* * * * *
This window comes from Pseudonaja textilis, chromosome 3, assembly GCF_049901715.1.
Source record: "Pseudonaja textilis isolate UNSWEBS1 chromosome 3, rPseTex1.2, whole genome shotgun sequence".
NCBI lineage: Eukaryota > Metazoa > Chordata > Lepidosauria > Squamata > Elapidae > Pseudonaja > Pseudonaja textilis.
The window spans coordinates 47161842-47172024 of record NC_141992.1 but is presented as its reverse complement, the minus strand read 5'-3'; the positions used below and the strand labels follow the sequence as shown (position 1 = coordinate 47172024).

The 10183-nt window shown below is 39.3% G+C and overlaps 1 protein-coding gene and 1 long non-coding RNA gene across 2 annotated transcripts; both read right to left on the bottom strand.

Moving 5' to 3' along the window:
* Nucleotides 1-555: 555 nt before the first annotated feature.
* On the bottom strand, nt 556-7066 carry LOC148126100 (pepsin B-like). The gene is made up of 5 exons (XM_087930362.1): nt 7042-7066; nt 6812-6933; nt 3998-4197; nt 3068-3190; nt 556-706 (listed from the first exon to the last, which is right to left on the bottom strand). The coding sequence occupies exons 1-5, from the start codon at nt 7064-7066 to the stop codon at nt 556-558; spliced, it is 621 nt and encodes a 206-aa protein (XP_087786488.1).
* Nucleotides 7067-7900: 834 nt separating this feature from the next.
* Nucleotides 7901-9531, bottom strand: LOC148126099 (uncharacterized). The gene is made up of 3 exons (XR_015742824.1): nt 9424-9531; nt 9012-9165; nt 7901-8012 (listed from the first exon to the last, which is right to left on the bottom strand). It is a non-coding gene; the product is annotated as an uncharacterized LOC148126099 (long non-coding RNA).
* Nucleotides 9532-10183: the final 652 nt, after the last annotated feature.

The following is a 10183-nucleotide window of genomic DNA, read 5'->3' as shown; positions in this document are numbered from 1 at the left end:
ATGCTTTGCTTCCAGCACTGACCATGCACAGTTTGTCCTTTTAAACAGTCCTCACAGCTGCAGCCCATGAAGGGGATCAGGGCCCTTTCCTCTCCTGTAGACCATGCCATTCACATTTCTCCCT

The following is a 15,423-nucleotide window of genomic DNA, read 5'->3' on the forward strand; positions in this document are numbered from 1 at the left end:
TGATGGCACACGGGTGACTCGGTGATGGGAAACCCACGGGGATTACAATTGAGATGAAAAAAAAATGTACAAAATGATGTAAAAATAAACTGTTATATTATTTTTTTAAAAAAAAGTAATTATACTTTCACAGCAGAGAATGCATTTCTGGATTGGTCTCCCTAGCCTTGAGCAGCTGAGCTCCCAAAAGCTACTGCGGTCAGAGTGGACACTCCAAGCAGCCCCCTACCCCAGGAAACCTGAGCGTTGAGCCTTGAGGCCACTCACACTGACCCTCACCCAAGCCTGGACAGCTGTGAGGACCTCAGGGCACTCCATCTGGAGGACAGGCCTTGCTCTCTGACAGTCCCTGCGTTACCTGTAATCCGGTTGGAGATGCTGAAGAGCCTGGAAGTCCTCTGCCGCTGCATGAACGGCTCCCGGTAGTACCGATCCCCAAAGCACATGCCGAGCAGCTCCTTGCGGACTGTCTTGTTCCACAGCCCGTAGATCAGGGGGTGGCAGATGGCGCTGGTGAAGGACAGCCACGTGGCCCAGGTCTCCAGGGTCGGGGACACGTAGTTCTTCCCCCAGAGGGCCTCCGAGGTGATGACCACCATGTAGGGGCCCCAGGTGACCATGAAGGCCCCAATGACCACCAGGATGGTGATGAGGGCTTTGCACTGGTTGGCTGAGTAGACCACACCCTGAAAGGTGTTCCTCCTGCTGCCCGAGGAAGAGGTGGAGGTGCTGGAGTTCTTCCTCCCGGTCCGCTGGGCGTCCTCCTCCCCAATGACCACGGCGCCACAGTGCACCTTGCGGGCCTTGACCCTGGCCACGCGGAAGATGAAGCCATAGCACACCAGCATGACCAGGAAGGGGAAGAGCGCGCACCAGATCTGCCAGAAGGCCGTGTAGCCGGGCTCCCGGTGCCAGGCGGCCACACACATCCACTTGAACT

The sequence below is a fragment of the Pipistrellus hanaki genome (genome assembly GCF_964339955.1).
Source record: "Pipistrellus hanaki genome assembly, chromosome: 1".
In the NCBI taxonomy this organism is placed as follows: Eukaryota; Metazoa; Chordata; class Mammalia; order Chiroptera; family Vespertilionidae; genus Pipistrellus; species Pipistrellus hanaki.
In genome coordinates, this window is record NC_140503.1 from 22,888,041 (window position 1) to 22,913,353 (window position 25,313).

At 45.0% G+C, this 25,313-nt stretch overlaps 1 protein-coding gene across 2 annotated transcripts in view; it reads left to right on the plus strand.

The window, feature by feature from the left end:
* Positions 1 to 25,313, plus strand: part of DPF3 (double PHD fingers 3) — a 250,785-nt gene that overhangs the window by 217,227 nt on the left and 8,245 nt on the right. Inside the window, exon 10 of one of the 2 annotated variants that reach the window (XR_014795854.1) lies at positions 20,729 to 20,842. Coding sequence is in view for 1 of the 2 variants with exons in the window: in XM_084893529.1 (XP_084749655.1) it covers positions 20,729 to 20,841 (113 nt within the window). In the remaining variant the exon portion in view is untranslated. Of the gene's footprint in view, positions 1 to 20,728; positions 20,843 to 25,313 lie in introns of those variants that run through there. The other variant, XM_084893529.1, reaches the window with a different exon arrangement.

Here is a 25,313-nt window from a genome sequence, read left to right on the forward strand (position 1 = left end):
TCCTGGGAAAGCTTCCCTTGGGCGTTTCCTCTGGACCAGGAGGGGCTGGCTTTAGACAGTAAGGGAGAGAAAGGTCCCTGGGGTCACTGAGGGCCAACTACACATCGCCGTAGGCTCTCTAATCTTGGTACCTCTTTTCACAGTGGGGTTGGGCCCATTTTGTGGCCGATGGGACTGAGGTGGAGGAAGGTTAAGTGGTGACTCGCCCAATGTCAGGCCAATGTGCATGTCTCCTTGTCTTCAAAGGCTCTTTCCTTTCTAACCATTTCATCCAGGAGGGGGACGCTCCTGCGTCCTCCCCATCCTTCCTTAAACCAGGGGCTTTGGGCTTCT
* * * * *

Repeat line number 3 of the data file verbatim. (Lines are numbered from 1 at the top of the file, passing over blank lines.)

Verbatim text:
NCBI lineage: Eukaryota > Metazoa > Chordata > Lepidosauria > Squamata > Elapidae > Pseudonaja > Pseudonaja textilis.